Crowdfunding Basics

By definition, crowdfunding is a method of financing a business enterprise by collecting monetary contributions from a large number of people. It is achieved mostly with the use of the internet through websites that allow entrepreneurs to raise money; but the concept can also be realized by other means.

Recently, crowdfunding has become a trend in the business world, whether it is a start-up or a successful business. According to Massolution, a US-based research firm, entrepreneurs have raised billions of dollars with more than 600 crowdfunding platforms around the world. There is no doubt that crowdfunding is here to stay and represents a major new source of funding for innovative startups, non-profit organizations seeking contributions, and artists seeking some recognition for their creative efforts.

Some of the many crowdfunding platforms available are Kickstarter, Indiegogo, LendingClub, and Fundable, among others. On these platforms, donations are sought in exchange for special compensation. While each site offers its own unique terms, the general concept is the same across all platforms.

Crowdfunding can also be used to collect loans and fund royalties. For example, the LendingClub site allows members to invest and borrow directly from each other, cutting out the bank middleman in the transaction. The idea is to bring entrepreneurs and investors together. It also aims to sell company shares or ownership interests in the company on crowdfunding websites, just like an IPO without the limitations.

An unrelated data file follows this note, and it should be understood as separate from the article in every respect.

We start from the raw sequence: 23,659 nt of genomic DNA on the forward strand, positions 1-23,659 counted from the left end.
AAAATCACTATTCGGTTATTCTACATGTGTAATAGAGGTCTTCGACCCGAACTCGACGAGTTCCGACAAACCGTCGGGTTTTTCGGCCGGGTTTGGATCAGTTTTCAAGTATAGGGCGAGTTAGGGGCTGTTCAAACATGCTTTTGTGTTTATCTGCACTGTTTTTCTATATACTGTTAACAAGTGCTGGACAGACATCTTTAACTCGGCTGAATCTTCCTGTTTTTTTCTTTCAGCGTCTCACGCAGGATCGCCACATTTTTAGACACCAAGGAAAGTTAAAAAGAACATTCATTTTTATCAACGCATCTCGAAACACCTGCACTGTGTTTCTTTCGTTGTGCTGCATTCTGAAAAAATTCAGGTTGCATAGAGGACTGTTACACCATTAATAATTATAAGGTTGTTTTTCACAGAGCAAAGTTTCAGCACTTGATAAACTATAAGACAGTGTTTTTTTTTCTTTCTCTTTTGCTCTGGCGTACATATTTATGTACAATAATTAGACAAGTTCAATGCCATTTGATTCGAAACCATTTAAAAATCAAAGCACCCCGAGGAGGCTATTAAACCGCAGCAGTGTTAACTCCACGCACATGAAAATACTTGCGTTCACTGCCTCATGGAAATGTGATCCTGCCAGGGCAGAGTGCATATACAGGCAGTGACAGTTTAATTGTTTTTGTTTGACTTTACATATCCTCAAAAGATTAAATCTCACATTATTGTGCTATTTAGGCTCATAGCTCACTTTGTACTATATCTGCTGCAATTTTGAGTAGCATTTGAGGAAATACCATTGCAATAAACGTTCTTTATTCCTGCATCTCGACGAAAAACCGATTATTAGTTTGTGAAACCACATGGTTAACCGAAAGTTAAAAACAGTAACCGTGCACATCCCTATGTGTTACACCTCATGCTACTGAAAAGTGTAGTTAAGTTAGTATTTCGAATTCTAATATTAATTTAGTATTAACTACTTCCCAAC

What makes crowdfunding worthwhile is that it provides startups or early-stage businesses with the launch of a product or service without exposing the entrepreneur to the whims and quirks of the investor or loan officers. Furthermore, a successful crowdfunding campaign not only provides a business with the necessary cash, but also creates a customer base that feels it is their duty to patronize the business because they have a stake in its success.

Crowdfunding definitely has a huge advantage for a budding entrepreneur, but it’s not without its own advantages. For example, it could be a huge waste of time if the campaign is not well planned. It could be even worse if you achieve your goal but then realize you underestimated the amount of money you needed. Your integrity is not only on the line here, customers can also sue a company if it doesn’t keep its promise.

Another thing is that when a bank or an investor finances a company, they provide entrepreneurs with business mentoring, but they lose it when they opt for crowdfunding.

The following are some features that can ensure a successful crowdfunding campaign.

Get in touch with a group of friends, family and supporters who share your passion for business and are willing to help kick-start the campaign by giving and encouraging others to give.

Create a compelling business plan and clarify how the money will help your business.

Raise your seriousness level by showing people how much you, as a business person, have invested your personal funds in the business.

If you are giving incentives in exchange for money, make sure the incentives are worth it. Avoid t-shirts if it’s not in the clothing category.

* For example: Indiegogo, Indiegogo generosity, Kickstarter, Fundable,…

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